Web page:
Towards Sectarian Separatism in Iraq?
By Reidar Visser (http://historiae.org)
13 December 2005
Kazimayn: the centre of Iraq – or the northern edge of a separate Shiite state?
Photo from the late British mandate period
Threats to Iraq’s territorial integrity are as old as the state itself. Kurdish demands for autonomy go back almost a century. Secular Basra leaders challenged the monarchy during the 1920s through a bid for a cosmopolitan city-state republic. There were even plans for a Christian enclave in northern Iraq in the interwar period.
Missing from this list is a scheme for a sectarian Shiite breakaway state. Even though outsiders frequently dreamt of this kind of scenario, the Iraqi Shiites themselves, throughout the twentieth century, appeared disinterested.
With one exception, that is. It occurred in 1927. After a savage clash between worshippers and Iraqi soldiers at Kazimayn, Shiite politicians whipped up a surge of sectarian discontent. At secret meetings, whispers of a Shiite state stretching from Baghdad to the Gulf were heard. But in the end, the attempt at separation proved abortive. The leading Shiite clergy rebuked the hot-headed radicals. One year later, the whole episode was forgotten.
The movers behind the Shiite separatist scheme were a diverse coalition. Some were disgruntled tribal leaders. Some were impoverished lower-rank clerics. The principal figure was Amin al-Charchafchi, a layman from a Baghdad merchant family, with strong links to the ulama. He may not have been the separatist architect, but his ability to gain access to the top clerics was all-important. At one point, he was close to securing their support.
Is the Charchafchi phenomenon present in Iraqi politics in 2005?
The most obvious parallel is the ongoing campaign for a single Shiite federal entity from Karbala to Basra. Launched last summer, this project uses sectarian identity to push for the unification of all provinces south of Baghdad. It has largely supplanted earlier Shiite calls for a federal Iraq with smaller, non-sectarian units. Ironically, it seems as if the long-suffering Shiites are succumbing to sectarianism just as their prospects for securing a fair share of government in a democratic Iraq look brighter than ever.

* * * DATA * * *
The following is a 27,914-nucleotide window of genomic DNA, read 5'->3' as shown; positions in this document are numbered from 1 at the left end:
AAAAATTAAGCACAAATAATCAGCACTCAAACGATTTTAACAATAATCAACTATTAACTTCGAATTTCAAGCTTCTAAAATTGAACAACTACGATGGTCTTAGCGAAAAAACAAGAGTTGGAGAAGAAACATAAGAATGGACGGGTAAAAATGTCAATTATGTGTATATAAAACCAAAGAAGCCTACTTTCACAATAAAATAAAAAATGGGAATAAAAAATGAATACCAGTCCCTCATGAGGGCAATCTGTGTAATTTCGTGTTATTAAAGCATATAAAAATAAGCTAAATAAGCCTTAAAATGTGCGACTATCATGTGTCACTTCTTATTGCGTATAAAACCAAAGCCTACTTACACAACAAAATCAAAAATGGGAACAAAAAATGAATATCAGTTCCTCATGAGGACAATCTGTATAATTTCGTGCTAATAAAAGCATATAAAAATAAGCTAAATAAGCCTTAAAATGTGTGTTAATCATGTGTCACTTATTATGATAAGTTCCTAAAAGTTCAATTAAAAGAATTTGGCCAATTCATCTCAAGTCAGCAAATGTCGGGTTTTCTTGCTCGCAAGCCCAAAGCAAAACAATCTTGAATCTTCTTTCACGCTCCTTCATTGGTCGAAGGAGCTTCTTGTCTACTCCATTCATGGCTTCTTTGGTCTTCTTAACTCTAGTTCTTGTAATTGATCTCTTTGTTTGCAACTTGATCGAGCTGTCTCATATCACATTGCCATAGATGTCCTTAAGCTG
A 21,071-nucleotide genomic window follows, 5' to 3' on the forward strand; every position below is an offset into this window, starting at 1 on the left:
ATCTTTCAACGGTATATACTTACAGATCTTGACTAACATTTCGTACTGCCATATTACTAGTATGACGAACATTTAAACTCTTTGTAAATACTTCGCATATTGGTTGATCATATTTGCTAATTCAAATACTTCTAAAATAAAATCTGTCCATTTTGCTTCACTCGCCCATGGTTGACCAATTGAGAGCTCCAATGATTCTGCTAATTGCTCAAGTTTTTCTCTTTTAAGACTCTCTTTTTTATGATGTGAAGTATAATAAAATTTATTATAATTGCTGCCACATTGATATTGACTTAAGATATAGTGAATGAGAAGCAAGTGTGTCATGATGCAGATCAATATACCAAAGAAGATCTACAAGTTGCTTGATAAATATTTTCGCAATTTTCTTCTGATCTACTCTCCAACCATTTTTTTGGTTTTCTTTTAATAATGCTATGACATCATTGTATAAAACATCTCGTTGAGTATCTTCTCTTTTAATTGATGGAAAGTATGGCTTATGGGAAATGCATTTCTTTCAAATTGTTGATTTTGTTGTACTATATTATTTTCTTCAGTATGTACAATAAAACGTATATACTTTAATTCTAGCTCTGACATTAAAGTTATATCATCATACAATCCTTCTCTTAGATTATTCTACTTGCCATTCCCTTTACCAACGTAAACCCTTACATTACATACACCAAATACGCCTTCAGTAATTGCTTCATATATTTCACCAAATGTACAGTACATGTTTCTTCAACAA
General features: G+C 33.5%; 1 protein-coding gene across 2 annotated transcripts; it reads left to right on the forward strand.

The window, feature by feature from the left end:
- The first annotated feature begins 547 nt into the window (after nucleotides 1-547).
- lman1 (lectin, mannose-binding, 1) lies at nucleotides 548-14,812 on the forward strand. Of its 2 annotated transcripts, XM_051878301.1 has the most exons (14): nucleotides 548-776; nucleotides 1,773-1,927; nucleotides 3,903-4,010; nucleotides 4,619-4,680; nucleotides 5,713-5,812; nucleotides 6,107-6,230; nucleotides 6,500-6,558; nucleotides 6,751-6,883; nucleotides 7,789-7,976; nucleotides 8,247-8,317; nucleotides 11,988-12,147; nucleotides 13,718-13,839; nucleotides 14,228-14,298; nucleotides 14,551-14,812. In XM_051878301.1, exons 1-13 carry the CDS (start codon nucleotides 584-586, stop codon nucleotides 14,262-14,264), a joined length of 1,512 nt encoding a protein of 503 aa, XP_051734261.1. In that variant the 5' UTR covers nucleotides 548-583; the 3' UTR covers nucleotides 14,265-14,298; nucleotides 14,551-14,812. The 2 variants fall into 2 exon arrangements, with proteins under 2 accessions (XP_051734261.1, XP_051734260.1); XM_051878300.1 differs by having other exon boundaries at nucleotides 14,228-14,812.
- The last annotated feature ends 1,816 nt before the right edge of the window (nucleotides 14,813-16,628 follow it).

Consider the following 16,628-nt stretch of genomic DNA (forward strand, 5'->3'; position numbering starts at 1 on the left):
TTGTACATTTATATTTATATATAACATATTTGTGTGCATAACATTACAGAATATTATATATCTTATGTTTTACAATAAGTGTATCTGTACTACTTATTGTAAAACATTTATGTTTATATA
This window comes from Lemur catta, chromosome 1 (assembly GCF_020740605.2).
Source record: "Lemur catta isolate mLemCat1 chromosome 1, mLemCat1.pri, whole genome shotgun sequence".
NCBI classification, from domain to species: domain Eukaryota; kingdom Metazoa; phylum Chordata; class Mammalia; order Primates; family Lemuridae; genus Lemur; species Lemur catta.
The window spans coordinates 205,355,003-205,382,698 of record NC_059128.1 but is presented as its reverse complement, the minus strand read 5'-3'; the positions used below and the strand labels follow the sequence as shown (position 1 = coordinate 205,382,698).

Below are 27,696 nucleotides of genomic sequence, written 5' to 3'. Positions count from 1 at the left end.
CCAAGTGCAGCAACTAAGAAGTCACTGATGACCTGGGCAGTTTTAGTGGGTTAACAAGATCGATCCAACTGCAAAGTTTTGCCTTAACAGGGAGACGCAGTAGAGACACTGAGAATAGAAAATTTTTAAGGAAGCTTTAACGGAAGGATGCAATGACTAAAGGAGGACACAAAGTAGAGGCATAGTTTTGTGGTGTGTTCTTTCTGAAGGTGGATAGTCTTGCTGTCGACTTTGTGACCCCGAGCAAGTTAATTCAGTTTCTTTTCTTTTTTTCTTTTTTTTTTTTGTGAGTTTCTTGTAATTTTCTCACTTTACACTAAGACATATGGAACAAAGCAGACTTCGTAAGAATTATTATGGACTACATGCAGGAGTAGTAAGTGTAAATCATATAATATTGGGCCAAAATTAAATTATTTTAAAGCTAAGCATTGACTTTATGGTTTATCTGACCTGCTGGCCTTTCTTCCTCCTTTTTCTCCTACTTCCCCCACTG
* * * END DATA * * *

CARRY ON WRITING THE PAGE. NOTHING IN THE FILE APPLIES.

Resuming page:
The similarities to 1927 are numerous. Also today’s movement is headed by professional politicians, not by the upper ranks of the clergy. Just like Charchafchi in 1927, these leaders have immense organisational skills. And like him they have no scruples about using sectarianism to boost their influence. With determination they approach the leading ayatollahs to elicit some sort of approval for their projects – and any signs of approval, however hesitant, are in turn employed to convince electors that they have a religious duty to give their support. The continuing terror attacks and anti-Shiite propaganda by Sunni Islamists can only fuel tensions; this echoes the harsh strictures on Shiite heritage by Sunni intellectuals seen in 1927.
The pro-federal Shiite politicians do not themselves promote separatism. Their own personal motives may be perfectly all-Iraqi. It is those on the fringes that challenge Iraq’s territorial integrity. It is they who write on the internet about a single Shiite state from Samarra to Basra. It is they who see the pro-Shiite but technically multi-sectarian election ticket of the United Iraqi Alliance as essentially a "United Shiite Alliance". And it is they who are inclined to find inspiration in pamphlet literature where schemes for a "Shiite federalism" that would combine both Iran and Iraq are outlined.
The politicians’ role is to build bridges between the higher clergy and grassroots radicals. In this they are astonishingly successful. Every single public statement by Grand Ayatollah Ali al-Sistani shows that the he is deeply concerned about the territorial integrity of Iraq and the dangers of sectarian warfare. And yet Shiite professional politicians somehow manage to maintain cordial relations with Sistani while at the same time pursuing policies that directly – if unintentionally – threaten the very unity so dear to Iraq’s leading cleric. The most recent example is the last-minute green light from Najaf for a "yes" vote to the new Iraqi constitution – a document devoid of real checks and balances against the forces of fragmentation. This sort of leeway is what Amin al-Charchafchi failed to achieve when he approached the ulama in 1927.
The upcoming elections may prove decisive. Sectarianist factions among the Shiite Islamists persuaded the United States to accord them privileged status during the exile opposition meetings. They tenaciously held on to this position after the war, and translated it into electoral success last January by joining the "Sistani list" – so named after its assumed but taciturn sponsor. Today, they are again part of a wider Shiite coalition that frequently alleges it enjoys the top clergy’s exclusive endorsement (but has yet to produce a fatwa or other unequivocal, signed and sealed statement to that effect). Will Iraqi electors once more allow these politicians a monopoly on expounding Sistani’s reticent communications? Will those agitators themselves realise that their present course poses risks to the proud anti-sectarian tradition of Iraq’s Shiites? Such issues could determine whether Shiite separatism again gets relegated to parenthesis status in Iraqi history – or is transformed into a major theme.
(This comment article is based on the recently published book Basra, the Failed Gulf State: Separatism and Nationalism in Southern Iraq by Reidar Visser.)
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